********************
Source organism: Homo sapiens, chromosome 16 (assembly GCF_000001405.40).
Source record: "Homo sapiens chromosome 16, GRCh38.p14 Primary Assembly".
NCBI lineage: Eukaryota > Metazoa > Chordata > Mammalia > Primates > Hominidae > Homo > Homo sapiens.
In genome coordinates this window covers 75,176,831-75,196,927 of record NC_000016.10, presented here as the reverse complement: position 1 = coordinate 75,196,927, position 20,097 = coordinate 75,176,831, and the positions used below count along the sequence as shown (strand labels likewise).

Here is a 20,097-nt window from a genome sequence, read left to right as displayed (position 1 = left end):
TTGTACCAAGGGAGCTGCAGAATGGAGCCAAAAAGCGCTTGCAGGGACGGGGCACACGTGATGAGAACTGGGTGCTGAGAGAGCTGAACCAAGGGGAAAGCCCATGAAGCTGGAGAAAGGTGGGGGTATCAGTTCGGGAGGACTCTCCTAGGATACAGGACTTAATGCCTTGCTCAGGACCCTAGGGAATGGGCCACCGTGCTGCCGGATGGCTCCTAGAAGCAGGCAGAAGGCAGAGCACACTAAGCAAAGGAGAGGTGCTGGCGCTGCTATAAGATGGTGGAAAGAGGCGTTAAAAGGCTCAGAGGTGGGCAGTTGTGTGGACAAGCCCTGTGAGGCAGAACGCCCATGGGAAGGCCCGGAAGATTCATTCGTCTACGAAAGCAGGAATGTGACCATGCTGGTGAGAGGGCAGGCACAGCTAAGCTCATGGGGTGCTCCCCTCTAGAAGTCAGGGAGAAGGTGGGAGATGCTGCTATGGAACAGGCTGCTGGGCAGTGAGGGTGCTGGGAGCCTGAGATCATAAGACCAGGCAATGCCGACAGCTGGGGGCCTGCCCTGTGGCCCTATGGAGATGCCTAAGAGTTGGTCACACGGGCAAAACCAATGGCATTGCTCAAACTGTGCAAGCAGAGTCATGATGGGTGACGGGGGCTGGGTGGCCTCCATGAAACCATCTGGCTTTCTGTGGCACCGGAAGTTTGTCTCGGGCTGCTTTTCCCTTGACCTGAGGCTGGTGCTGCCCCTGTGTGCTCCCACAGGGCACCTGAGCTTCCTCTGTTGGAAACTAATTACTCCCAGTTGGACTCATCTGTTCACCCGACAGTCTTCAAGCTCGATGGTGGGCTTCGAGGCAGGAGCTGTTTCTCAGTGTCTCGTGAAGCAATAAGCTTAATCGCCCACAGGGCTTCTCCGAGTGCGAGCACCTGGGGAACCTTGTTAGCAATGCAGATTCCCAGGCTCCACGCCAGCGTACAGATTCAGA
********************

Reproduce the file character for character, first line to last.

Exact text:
Source organism: Homo sapiens, chromosome 16 (assembly GCF_000001405.40).
Source record: "Homo sapiens chromosome 16, GRCh38.p14 Primary Assembly".
NCBI lineage: Eukaryota > Metazoa > Chordata > Mammalia > Primates > Hominidae > Homo > Homo sapiens.
In genome coordinates this window covers 75,176,831-75,196,927 of record NC_000016.10, presented here as the reverse complement: position 1 = coordinate 75,196,927, position 20,097 = coordinate 75,176,831, and the positions used below count along the sequence as shown (strand labels likewise).

Here is a 20,097-nt window from a genome sequence, read left to right as displayed (position 1 = left end):
TTGTACCAAGGGAGCTGCAGAATGGAGCCAAAAAGCGCTTGCAGGGACGGGGCACACGTGATGAGAACTGGGTGCTGAGAGAGCTGAACCAAGGGGAAAGCCCATGAAGCTGGAGAAAGGTGGGGGTATCAGTTCGGGAGGACTCTCCTAGGATACAGGACTTAATGCCTTGCTCAGGACCCTAGGGAATGGGCCACCGTGCTGCCGGATGGCTCCTAGAAGCAGGCAGAAGGCAGAGCACACTAAGCAAAGGAGAGGTGCTGGCGCTGCTATAAGATGGTGGAAAGAGGCGTTAAAAGGCTCAGAGGTGGGCAGTTGTGTGGACAAGCCCTGTGAGGCAGAACGCCCATGGGAAGGCCCGGAAGATTCATTCGTCTACGAAAGCAGGAATGTGACCATGCTGGTGAGAGGGCAGGCACAGCTAAGCTCATGGGGTGCTCCCCTCTAGAAGTCAGGGAGAAGGTGGGAGATGCTGCTATGGAACAGGCTGCTGGGCAGTGAGGGTGCTGGGAGCCTGAGATCATAAGACCAGGCAATGCCGACAGCTGGGGGCCTGCCCTGTGGCCCTATGGAGATGCCTAAGAGTTGGTCACACGGGCAAAACCAATGGCATTGCTCAAACTGTGCAAGCAGAGTCATGATGGGTGACGGGGGCTGGGTGGCCTCCATGAAACCATCTGGCTTTCTGTGGCACCGGAAGTTTGTCTCGGGCTGCTTTTCCCTTGACCTGAGGCTGGTGCTGCCCCTGTGTGCTCCCACAGGGCACCTGAGCTTCCTCTGTTGGAAACTAATTACTCCCAGTTGGACTCATCTGTTCACCCGACAGTCTTCAAGCTCGATGGTGGGCTTCGAGGCAGGAGCTGTTTCTCAGTGTCTCGTGAAGCAATAAGCTTAATCGCCCACAGGGCTTCTCCGAGTGCGAGCACCTGGGGAACCTTGTTAGCAATGCAGATTCCCAGGCTCCACGCCAGCGTACAGATTCAGA